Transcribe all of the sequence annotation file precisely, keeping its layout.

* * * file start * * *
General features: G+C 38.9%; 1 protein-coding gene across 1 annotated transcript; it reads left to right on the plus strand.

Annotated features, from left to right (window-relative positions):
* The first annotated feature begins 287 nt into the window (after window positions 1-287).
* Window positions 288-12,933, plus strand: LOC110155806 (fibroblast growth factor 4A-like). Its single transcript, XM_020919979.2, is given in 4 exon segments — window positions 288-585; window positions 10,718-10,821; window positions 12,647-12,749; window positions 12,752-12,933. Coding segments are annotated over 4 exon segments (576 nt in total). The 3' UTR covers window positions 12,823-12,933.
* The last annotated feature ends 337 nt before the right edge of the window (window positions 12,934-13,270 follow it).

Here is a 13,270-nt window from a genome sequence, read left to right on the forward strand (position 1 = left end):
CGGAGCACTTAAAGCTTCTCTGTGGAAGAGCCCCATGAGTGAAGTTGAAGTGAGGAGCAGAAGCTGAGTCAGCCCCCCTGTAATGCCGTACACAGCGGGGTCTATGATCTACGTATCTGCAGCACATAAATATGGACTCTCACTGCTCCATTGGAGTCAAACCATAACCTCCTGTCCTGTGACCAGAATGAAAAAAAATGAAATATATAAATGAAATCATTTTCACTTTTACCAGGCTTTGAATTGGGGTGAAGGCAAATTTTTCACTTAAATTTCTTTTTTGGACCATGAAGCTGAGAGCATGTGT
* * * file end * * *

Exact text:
General features: G+C 38.9%; 1 protein-coding gene across 1 annotated transcript; it reads left to right on the plus strand.

Annotated features, from left to right (window-relative positions):
* The first annotated feature begins 287 nt into the window (after window positions 1-287).
* Window positions 288-12,933, plus strand: LOC110155806 (fibroblast growth factor 4A-like). Its single transcript, XM_020919979.2, is given in 4 exon segments — window positions 288-585; window positions 10,718-10,821; window positions 12,647-12,749; window positions 12,752-12,933. Coding segments are annotated over 4 exon segments (576 nt in total). The 3' UTR covers window positions 12,823-12,933.
* The last annotated feature ends 337 nt before the right edge of the window (window positions 12,934-13,270 follow it).

Here is a 13,270-nt window from a genome sequence, read left to right on the forward strand (position 1 = left end):
CGGAGCACTTAAAGCTTCTCTGTGGAAGAGCCCCATGAGTGAAGTTGAAGTGAGGAGCAGAAGCTGAGTCAGCCCCCCTGTAATGCCGTACACAGCGGGGTCTATGATCTACGTATCTGCAGCACATAAATATGGACTCTCACTGCTCCATTGGAGTCAAACCATAACCTCCTGTCCTGTGACCAGAATGAAAAAAAATGAAATATATAAATGAAATCATTTTCACTTTTACCAGGCTTTGAATTGGGGTGAAGGCAAATTTTTCACTTAAATTTCTTTTTTGGACCATGAAGCTGAGAGCATGTGT